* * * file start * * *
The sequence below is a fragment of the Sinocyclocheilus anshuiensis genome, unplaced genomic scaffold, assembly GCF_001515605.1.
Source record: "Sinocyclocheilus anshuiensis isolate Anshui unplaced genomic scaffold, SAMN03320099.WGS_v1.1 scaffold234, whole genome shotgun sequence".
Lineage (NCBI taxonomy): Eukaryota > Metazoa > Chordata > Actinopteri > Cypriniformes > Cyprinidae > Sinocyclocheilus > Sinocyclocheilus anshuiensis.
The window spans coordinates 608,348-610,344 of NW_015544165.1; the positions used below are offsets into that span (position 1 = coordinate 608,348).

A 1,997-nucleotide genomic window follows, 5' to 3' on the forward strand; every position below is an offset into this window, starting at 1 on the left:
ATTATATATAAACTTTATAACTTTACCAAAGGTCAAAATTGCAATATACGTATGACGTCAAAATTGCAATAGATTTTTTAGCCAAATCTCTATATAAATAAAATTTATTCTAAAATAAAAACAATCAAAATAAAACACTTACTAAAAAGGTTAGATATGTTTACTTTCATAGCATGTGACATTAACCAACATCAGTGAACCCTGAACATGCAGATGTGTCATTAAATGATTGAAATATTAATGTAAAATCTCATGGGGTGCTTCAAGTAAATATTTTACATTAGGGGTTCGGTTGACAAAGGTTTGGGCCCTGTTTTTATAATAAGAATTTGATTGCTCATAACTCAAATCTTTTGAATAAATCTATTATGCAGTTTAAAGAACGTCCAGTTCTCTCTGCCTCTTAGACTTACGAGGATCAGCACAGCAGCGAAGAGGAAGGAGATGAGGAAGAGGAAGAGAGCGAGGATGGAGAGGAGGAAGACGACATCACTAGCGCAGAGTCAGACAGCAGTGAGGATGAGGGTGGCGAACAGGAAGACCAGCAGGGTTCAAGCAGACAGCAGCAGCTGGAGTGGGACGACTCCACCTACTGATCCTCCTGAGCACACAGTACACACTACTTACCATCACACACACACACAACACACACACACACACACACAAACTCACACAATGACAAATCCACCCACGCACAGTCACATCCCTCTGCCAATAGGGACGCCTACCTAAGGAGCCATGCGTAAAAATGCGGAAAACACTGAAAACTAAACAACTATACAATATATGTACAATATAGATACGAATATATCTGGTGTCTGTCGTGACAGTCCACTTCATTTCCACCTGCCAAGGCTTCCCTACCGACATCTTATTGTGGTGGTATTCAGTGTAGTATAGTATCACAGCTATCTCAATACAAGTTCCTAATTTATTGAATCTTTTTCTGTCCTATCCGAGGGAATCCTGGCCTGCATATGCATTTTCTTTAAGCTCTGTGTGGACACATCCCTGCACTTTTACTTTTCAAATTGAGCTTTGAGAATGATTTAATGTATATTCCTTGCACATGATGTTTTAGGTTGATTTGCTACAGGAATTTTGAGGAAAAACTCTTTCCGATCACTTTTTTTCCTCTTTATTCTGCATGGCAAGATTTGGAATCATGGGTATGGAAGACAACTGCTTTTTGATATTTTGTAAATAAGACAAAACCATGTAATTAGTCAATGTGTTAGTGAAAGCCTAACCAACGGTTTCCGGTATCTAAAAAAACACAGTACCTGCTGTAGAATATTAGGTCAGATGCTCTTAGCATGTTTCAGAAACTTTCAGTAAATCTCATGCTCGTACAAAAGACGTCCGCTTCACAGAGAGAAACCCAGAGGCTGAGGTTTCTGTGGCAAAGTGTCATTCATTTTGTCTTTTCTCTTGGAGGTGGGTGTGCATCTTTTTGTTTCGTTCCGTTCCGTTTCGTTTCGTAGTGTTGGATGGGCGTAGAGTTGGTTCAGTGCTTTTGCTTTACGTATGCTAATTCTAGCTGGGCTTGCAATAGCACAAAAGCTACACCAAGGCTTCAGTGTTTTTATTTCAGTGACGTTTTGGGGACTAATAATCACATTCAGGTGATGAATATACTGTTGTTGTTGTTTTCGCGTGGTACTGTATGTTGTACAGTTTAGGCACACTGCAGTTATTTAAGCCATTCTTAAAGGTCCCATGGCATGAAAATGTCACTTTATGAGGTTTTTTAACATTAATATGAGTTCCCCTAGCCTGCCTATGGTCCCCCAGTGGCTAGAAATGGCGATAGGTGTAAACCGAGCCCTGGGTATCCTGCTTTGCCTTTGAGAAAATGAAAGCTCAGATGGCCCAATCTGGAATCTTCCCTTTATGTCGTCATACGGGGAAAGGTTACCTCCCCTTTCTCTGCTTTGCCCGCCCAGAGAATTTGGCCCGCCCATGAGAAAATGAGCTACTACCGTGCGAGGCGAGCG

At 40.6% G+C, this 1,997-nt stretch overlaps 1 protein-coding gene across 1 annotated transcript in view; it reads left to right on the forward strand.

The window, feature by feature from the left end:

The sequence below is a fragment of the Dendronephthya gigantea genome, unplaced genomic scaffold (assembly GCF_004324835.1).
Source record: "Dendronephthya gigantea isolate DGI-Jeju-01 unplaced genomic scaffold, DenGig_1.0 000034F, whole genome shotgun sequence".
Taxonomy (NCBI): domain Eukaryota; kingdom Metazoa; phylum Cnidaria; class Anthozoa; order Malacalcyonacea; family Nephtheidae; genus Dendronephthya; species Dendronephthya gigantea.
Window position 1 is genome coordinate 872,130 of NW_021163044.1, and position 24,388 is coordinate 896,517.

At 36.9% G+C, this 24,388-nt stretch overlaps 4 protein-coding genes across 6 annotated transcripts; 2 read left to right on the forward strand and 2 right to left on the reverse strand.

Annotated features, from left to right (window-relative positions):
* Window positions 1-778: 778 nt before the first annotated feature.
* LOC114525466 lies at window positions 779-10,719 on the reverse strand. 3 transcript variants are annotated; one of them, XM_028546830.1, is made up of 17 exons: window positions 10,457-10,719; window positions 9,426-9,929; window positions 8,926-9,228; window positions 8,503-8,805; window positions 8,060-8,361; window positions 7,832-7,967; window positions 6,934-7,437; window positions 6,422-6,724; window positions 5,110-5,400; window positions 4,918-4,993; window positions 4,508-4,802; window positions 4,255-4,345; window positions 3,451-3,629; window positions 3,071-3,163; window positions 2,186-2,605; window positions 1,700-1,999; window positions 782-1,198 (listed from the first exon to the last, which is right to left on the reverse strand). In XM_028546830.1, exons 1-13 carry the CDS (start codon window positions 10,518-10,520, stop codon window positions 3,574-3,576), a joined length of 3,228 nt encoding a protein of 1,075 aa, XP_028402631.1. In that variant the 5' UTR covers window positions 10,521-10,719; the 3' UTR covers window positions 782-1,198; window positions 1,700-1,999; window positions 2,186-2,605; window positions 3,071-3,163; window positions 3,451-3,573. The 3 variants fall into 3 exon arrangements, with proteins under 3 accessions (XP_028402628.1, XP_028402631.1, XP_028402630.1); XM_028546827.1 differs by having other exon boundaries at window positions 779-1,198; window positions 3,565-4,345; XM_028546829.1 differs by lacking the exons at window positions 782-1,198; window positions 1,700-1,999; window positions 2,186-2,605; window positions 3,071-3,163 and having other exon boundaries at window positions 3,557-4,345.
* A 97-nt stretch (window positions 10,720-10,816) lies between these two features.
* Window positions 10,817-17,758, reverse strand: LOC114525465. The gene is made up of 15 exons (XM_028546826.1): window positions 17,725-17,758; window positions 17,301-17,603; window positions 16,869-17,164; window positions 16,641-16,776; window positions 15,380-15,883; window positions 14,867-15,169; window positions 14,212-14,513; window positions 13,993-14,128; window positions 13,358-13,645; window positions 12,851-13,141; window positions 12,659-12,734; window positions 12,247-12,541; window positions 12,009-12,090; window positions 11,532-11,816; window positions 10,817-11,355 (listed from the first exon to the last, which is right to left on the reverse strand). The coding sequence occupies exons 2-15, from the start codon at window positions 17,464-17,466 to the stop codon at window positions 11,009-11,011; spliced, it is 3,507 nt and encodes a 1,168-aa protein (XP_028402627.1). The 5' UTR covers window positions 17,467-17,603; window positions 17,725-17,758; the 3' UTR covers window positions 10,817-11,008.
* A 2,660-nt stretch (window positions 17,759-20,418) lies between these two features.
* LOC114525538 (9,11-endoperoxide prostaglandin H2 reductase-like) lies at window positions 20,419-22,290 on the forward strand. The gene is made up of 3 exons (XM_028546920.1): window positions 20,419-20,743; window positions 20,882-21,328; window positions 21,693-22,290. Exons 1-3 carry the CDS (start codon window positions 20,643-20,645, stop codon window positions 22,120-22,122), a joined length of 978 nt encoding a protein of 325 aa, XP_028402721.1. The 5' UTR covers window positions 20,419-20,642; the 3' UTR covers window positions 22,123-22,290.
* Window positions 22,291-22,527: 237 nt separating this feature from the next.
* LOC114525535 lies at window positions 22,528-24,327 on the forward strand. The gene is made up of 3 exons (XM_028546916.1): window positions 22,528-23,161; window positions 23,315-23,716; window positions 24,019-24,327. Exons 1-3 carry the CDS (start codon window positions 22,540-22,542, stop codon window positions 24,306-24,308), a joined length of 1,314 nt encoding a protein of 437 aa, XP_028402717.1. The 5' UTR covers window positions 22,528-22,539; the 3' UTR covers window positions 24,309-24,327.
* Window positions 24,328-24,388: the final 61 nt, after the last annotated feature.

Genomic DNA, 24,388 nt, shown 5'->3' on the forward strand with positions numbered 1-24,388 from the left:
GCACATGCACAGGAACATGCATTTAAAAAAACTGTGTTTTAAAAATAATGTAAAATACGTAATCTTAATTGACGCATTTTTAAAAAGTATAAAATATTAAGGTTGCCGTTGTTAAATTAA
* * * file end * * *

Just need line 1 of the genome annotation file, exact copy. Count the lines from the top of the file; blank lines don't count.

The sequence below is a fragment of the Sinocyclocheilus anshuiensis genome, unplaced genomic scaffold, assembly GCF_001515605.1.